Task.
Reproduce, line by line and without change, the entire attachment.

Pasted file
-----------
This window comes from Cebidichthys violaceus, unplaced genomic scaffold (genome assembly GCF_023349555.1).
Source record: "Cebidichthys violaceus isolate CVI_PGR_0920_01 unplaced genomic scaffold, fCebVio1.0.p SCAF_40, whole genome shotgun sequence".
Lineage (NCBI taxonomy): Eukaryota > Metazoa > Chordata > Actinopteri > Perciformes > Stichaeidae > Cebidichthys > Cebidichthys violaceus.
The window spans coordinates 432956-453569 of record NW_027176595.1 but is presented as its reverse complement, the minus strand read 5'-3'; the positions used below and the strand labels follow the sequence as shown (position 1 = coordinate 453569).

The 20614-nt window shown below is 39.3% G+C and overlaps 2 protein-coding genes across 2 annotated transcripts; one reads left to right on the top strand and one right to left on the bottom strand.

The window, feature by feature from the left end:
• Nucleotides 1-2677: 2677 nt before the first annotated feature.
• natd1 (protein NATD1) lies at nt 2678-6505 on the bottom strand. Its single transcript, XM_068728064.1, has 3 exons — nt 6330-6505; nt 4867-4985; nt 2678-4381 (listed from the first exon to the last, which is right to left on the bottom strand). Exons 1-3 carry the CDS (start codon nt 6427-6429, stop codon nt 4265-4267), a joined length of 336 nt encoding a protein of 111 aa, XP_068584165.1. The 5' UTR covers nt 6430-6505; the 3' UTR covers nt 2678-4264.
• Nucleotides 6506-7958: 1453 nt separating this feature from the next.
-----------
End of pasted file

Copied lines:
This window comes from Cebidichthys violaceus, unplaced genomic scaffold (genome assembly GCF_023349555.1).
Source record: "Cebidichthys violaceus isolate CVI_PGR_0920_01 unplaced genomic scaffold, fCebVio1.0.p SCAF_40, whole genome shotgun sequence".
Lineage (NCBI taxonomy): Eukaryota > Metazoa > Chordata > Actinopteri > Perciformes > Stichaeidae > Cebidichthys > Cebidichthys violaceus.
The window spans coordinates 432956-453569 of record NW_027176595.1 but is presented as its reverse complement, the minus strand read 5'-3'; the positions used below and the strand labels follow the sequence as shown (position 1 = coordinate 453569).

The 20614-nt window shown below is 39.3% G+C and overlaps 2 protein-coding genes across 2 annotated transcripts; one reads left to right on the top strand and one right to left on the bottom strand.

The window, feature by feature from the left end:
• Nucleotides 1-2677: 2677 nt before the first annotated feature.
• natd1 (protein NATD1) lies at nt 2678-6505 on the bottom strand. Its single transcript, XM_068728064.1, has 3 exons — nt 6330-6505; nt 4867-4985; nt 2678-4381 (listed from the first exon to the last, which is right to left on the bottom strand). Exons 1-3 carry the CDS (start codon nt 6427-6429, stop codon nt 4265-4267), a joined length of 336 nt encoding a protein of 111 aa, XP_068584165.1. The 5' UTR covers nt 6430-6505; the 3' UTR covers nt 2678-4264.
• Nucleotides 6506-7958: 1453 nt separating this feature from the next.